13.   Breathing matters, both in performance and in rehab.

14.   Recognizing limitations of your practice.  Just because someone is referred for orthopedic issue, doesn’t mean their main issue is orthopedic.  Fortunately, this particular patient also had referral to see a neurologist. 

15.   How necessary are all the joint replacements?  In the PT’s opinion, most are necessary at some point due to extended lifespans, but they probably happen too early.  What if they had proper exercise in the several YEARS before the replacement, rather than in the several weeks afterward?

16.   Always interesting to hear the “why” for every case (and fortunate to have mentor willing to explain).  In coaching, we can get away with “because I’ve always done it this way and my team wins.”  Less leeway in medicine, where protocols must have basis in evidence.

17.   Scary when surgeons order that knee flexion in rehab not exceed 60 degrees.  How the heck do you get off the floor after a fall, with only 60 degrees of knee flexion?  Fall prevention is important, but perhaps more dangerous to overlook the ability to get up.

Comments

"MRIs don’t tell the whole

"MRIs don’t tell the whole story"

I wonder if there are tools actually "tell the whole story".. or even if they DO "tell the whole story" about a specific body system, does it really matter given that (from a layman's perspective) that no body system TRULY functions in isolation from the other systems?

I have been see this line attached to tools like EMG and FMS.

I don't think that any tools should be excluded just because they don't "tell the whole story" because I don't think anything does. The numbers don't "lie", but people can draw excessively "conclusive" interpretations that are misleading (so the interpretations are the "lie", either in the form of omission or overgeneralization).

"Studies have shown poor correlation between pain and orthopedic pathology. Some think they (or their family) is not getting appropriate standard of care without imaging. "

Similar to how distance swimmers who enter "race pace programs" may be accommodated with practices that don't match the coach's philosophy... wise coach takes into account what their athletes BELIEVES will work as psychology has a HUGE impact on race performance (believing in belief)

Todd Hargrove/Lorimer Mosely put the idea into my head that pain is an output of rather than the input of the brain... that tissue damage doesn't always = pain, and pain doesn't always = tissue damage...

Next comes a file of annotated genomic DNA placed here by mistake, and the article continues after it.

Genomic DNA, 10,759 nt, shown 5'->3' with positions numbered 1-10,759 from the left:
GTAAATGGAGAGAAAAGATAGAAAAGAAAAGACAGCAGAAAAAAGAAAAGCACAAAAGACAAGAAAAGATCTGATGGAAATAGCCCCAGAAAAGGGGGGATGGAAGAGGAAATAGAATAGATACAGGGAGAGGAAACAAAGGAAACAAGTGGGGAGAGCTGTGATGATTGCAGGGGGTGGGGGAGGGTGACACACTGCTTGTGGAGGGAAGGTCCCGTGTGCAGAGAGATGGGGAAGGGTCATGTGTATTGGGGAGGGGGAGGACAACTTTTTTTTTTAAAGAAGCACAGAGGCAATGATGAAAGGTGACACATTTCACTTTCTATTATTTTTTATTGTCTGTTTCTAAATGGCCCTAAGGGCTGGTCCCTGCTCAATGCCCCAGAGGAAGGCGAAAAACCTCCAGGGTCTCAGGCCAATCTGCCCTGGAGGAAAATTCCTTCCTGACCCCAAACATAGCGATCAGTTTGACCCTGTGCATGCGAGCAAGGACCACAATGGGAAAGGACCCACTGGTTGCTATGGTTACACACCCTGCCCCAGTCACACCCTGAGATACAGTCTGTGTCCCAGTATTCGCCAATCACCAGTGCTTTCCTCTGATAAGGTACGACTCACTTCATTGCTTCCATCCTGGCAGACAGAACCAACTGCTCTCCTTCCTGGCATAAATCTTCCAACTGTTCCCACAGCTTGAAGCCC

Great post, love and agree

Great post, love and agree with a lot in this post!

MRI's, pain, performance

Good comments Qu1ckbadger

With the MRI there is the cost factor, too.  Should people exhaust their insurance and/or pay substantially out of pocket for something that realistically won't make a difference in the rehab approach?  That said, if there's a belief the MRI may pick up something more serious (i.e. tumor), that's a different story, but the patient (both athletic and general population) has a certain trust in imaging that isn't necessarily aligned with reality of orthopedic rehab.   

You may have seen this before, but here's a very poignant article from last year on that topic:

http://www.nytimes.com/2011/10/29/health/mris-often-overused-often-mislead-doctors-warn.html?pagewanted=all

EMG is a good analogy.  Precision is valuable; we just need to interpret as well.  

FMS is "only" a screen, but let's not forget the power of a screen.  Its a simple concept that many feel the need to oversell, perhaps because of its simplicity!  Ultimately, any screen exists as an early onset triage to guide the next stage of intervention.    

As with anything, it boils down to knowing what the system is used for and applying it accordingly.  

Understanding the neurological basis of pain has a profound impact not only on modern rehab, but also in performance.  Even if someone is not presently in pain, its possible their movements have been shaped by current or previous efforts to avoid pain.  It might not be in our skillset to manage pain, but we should be aware of its power in shaping general and sport specific movement.

Thanks!

@GJohnMullen...Thanks for your comment, Doc!

ACL injuries are a golden opportunity!

So true! After injury kids are educated on their anatomy strengths and weaknesses perhaps they will know their limits!